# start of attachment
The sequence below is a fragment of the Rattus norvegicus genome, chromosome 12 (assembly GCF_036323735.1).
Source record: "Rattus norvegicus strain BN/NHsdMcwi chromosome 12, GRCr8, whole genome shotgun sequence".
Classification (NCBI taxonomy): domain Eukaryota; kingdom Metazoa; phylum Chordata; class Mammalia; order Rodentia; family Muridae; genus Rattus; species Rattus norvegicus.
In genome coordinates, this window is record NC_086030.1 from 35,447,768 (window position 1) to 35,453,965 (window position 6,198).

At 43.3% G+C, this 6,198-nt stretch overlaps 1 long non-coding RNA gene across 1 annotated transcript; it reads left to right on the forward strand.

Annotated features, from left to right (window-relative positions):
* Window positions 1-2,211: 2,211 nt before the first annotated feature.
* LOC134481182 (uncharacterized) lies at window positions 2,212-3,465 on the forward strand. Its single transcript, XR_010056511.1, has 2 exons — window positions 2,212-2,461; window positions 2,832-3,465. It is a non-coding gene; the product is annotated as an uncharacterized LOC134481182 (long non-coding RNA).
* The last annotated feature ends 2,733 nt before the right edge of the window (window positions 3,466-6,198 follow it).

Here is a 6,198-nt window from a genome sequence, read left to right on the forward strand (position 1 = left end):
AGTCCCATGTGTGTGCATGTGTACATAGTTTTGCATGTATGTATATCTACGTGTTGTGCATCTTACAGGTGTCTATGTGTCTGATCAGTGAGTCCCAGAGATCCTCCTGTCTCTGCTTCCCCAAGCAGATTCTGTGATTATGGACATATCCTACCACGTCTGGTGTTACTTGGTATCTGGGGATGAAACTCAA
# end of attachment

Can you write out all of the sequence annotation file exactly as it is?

The sequence below is a fragment of the Rattus norvegicus genome, chromosome 12 (assembly GCF_036323735.1).
Source record: "Rattus norvegicus strain BN/NHsdMcwi chromosome 12, GRCr8, whole genome shotgun sequence".
Classification (NCBI taxonomy): domain Eukaryota; kingdom Metazoa; phylum Chordata; class Mammalia; order Rodentia; family Muridae; genus Rattus; species Rattus norvegicus.
In genome coordinates, this window is record NC_086030.1 from 35,447,768 (window position 1) to 35,453,965 (window position 6,198).

At 43.3% G+C, this 6,198-nt stretch overlaps 1 long non-coding RNA gene across 1 annotated transcript; it reads left to right on the forward strand.

Annotated features, from left to right (window-relative positions):
* Window positions 1-2,211: 2,211 nt before the first annotated feature.
* LOC134481182 (uncharacterized) lies at window positions 2,212-3,465 on the forward strand. Its single transcript, XR_010056511.1, has 2 exons — window positions 2,212-2,461; window positions 2,832-3,465. It is a non-coding gene; the product is annotated as an uncharacterized LOC134481182 (long non-coding RNA).
* The last annotated feature ends 2,733 nt before the right edge of the window (window positions 3,466-6,198 follow it).

Here is a 6,198-nt window from a genome sequence, read left to right on the forward strand (position 1 = left end):
AGTCCCATGTGTGTGCATGTGTACATAGTTTTGCATGTATGTATATCTACGTGTTGTGCATCTTACAGGTGTCTATGTGTCTGATCAGTGAGTCCCAGAGATCCTCCTGTCTCTGCTTCCCCAAGCAGATTCTGTGATTATGGACATATCCTACCACGTCTGGTGTTACTTGGTATCTGGGGATGAAACTCAA